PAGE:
Criticism of the exclusion of armed forces disability pensions from income focuses on a number of cases involving the disability retirement of military personnel. In many cases, armed forces personnel have been classified as disabled for military service shortly before they would have become eligible for retirement principally to obtain the benefits of the special tax exclusion on the disability portion of their retirement pay. In most of these cases the individuals, having retired from the military, earn income from other employment while receiving tax-free 'disability' payments from the military. The committee questions the equity of allowing retired military personnel to exclude the payments which they receive as tax-exempt disability income when they are able to earn substantial amounts of income from civilian work, despite disabilities such as high blood pressure, arthritis, etc.
* * * * * * *

The committee amendment eliminates the exclusion of disability payments from income for those covered under section 104(a)(4), that is, members of the armed forces of any country, NOAA, the Public Health Service and the Foreign Service. This change applies only prospectively to persons who join these government services after September 24, 1975. Specific exceptions continue the exclusion in certain cases for future disability payments for injuries and sickness resulting from active service in the armed forces of the United States.
At all times, Veterans' Administration disability payments will continue to be excluded from gross income. In addition, even if a future serviceman who retires does not receive his disability benefits from the Veterans' Administration, he will still be allowed to exclude from his gross income an amount equal to the benefits he could receive from the Veterans' Administration. Otherwise, future

members of the armed forces will be allowed to exclude military disability retirement payments from their gross income only if the payments are directly related to "combat injuries." * * *

S. Rept. No. 94-938, at 138-139 (1976), 1976-3 C.B. (Vol. 3) 49, 176-177; see Kiourtsis v. Commissioner, T.C. Memo. 1996-534.

II. Disability Ratings for Members of the Armed Forces

A. Statutory Provisions--Title 10

At all times relevant to this case, 10 U.S.C. ch. 61 established the standards and processes by which the Armed Forces (including the Navy) determine whether a service member may be retired or separated from service because of a medical disability. A service member with a disability who otherwise would be entitled to retire permanently under the provisions of 10 U.S.C. sec. 1201 (2012), but whose disability is not determined to be permanent and stable, is eligible to be placed in temporary disability retirement status. See id. sec. 1202. A service member in temporary disability retirement status must submit to periodic physical examinations, and a determination whether a particular disability is permanent and stable must be made within five years. See id. sec. 1210(a) and (b).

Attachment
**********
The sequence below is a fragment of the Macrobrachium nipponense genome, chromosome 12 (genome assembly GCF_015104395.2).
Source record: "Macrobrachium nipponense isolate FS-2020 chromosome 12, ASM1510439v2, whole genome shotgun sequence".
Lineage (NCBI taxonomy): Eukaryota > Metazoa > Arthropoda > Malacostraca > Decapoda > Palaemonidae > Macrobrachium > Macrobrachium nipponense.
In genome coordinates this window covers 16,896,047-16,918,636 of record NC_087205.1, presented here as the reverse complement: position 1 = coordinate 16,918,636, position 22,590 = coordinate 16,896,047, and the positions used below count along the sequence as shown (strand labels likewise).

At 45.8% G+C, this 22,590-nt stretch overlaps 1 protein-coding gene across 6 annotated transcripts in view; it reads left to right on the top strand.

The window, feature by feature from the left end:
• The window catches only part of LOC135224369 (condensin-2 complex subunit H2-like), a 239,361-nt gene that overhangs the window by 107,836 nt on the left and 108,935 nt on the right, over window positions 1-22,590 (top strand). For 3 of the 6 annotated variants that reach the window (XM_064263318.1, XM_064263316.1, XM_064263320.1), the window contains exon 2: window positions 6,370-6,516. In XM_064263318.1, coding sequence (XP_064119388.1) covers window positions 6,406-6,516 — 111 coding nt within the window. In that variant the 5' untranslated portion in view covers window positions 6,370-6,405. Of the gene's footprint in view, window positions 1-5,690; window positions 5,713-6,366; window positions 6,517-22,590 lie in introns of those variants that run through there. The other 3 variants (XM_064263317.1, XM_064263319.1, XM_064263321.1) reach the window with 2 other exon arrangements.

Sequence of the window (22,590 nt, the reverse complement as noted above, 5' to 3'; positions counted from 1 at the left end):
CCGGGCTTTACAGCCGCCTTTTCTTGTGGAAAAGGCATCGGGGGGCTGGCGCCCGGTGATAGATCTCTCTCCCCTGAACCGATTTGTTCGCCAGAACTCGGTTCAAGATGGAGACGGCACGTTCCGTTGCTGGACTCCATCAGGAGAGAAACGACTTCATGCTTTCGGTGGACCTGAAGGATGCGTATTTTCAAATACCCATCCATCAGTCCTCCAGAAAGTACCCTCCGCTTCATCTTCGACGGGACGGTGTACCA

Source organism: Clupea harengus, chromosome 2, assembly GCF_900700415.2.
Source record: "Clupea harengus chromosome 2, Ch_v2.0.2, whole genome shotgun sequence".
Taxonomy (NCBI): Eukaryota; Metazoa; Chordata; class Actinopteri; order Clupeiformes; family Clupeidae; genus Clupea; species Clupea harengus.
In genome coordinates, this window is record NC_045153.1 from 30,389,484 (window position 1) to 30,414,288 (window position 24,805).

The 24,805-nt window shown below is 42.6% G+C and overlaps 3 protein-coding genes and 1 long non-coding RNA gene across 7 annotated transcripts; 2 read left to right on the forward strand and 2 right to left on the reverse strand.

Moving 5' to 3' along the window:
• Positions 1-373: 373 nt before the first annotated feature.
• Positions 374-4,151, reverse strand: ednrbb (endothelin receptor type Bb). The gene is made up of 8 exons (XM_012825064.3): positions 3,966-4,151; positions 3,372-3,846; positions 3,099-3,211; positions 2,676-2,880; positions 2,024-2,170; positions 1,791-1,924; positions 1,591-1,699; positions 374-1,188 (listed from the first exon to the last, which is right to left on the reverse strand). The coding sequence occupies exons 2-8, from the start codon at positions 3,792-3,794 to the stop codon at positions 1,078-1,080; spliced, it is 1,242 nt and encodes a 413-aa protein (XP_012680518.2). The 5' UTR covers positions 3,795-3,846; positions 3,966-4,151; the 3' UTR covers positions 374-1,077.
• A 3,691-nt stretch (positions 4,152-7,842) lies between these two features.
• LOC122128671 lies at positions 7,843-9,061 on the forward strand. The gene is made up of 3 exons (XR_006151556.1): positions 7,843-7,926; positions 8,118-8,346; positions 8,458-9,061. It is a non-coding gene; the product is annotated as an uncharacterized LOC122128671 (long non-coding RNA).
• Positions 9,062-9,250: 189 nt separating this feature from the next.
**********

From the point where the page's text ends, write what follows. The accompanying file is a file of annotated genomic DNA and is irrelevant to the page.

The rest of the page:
The U.S. Navy is a military service and a branch of the Armed Forces of the United States. See 10 U.S.C. sec. 101(a)(4) (2012).

A service member with a permanent and stable physical disability who is found to be unfit for further duty is eligible to receive retirement pay if the member has at least 20 years of service or his disability is rated at least 30% under the VA standard schedule of rating disabilities (VASRD). See id. sec. 1201. Disability retirement pay is computed as the higher of (1) the service member's base pay multiplied by 2.5% for each year of military service or (2) the service member's base pay multiplied by his disability rating (in this case 30%). See id. sec. 1401.

The VASRD is set forth at 38 C.F.R. pt. 4 (2012). --------

B. Statutory Provisions--Title 38

The United States will compensate a veteran of the armed forces for a disability resulting from personal injury suffered or disease contracted in the line of duty and in active service if the veteran was discharged or released under conditions other than dishonorable and if the disability is not the result of the veteran's own willful misconduct or abuse of alcohol or drugs. See 38 U.S.C. secs. 1110, 1131 (2012). In this regard the VA is authorized to adopt a schedule of ratings of reductions in earning capacity from specific injuries based, as far as practicable, upon the average impairments of earning capacity resulting from such injuries in civil occupations. See id. sec. 1155 (providing in pertinent part that the VASRD shall be constructed so as to provide only 10 grades of disability, e.g., 10%, 20%, and so on, upon which payments of compensation shall be based).